And in the morning, behold, it was Leah: It must have been a bitter disillusion when Jacob looked in the, perhaps, blue eyes or weaker eyes of Leah, instead of the dark ones of Rachel. As they were sisters, they may well have had a similar figure. Jacob could not discern the difference in the dark. He was outraged with Laban. However, the cunning Laban explained to him why this had been done in this way, and made another, and, which was for him, a profitable proposal and offered Rachel for the second time for sale to Jacob for a seven years wage.
Genesis 29:26-28 Laban said, "It is not so done in our country, to give the younger before the first-born. 27 Complete the week of this one, and we will give you the other also in return for serving me another seven years." 28 Jacob did so, and completed her week; then Laban gave him his daughter Rachel to wife. (RSV)
Completed her week is the normal time for a wedding feast or marriage. This marriage with Leah was against the Law.
Leviticus 18:6 "None of you shall approach any one near of kin to him to uncover nakedness. I am the LORD. (RSV)
Then a week later he was married to Rachel. In the same way, that marriage with Rachel was against the Law and the sin was compounded:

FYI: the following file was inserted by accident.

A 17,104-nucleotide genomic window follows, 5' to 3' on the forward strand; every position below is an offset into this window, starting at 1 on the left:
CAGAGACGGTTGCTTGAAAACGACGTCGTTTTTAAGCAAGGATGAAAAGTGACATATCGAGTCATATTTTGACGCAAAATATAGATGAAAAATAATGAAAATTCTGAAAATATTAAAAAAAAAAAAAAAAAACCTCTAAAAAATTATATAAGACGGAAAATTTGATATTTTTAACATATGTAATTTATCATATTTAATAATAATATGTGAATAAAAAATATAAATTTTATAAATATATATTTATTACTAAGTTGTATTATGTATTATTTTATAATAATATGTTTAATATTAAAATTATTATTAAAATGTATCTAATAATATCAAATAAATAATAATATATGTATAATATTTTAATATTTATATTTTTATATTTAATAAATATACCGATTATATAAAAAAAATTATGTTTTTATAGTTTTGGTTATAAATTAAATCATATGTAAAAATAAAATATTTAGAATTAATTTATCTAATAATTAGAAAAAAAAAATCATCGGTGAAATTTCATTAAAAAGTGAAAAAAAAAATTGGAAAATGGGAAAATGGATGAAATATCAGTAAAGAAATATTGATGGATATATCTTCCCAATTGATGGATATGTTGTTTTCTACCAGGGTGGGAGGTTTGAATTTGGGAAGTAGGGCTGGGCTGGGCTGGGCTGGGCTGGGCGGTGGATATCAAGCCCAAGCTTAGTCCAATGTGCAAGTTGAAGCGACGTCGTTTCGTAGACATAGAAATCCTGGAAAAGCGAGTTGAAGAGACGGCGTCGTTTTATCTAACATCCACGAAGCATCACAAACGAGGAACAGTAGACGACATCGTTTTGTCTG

Leviticus 18:18 And you shall not take a woman as a rival wife to her sister, uncovering her nakedness while her sister is yet alive. (RSV)
Genesis 29:29-30 (Laban gave his maid Bilhah to his daughter Rachel to be her maid.) 30 So Jacob went in to Rachel also, and he loved Rachel more than Leah, and served Laban for another seven years. (RSV)
There is another aspect of the Law that was breached, which relates to the inability to call anyone for service within a year of marriage (Deut. 20:7). The matter is not simply one of war; it is of the preservation of the inheritance and progeny. It was breached in the first instance by theft of the rights of Rachel. It was breached in the second instance by the intrusion on the expectations of Leah. However, it is well argued that she brought that on herself.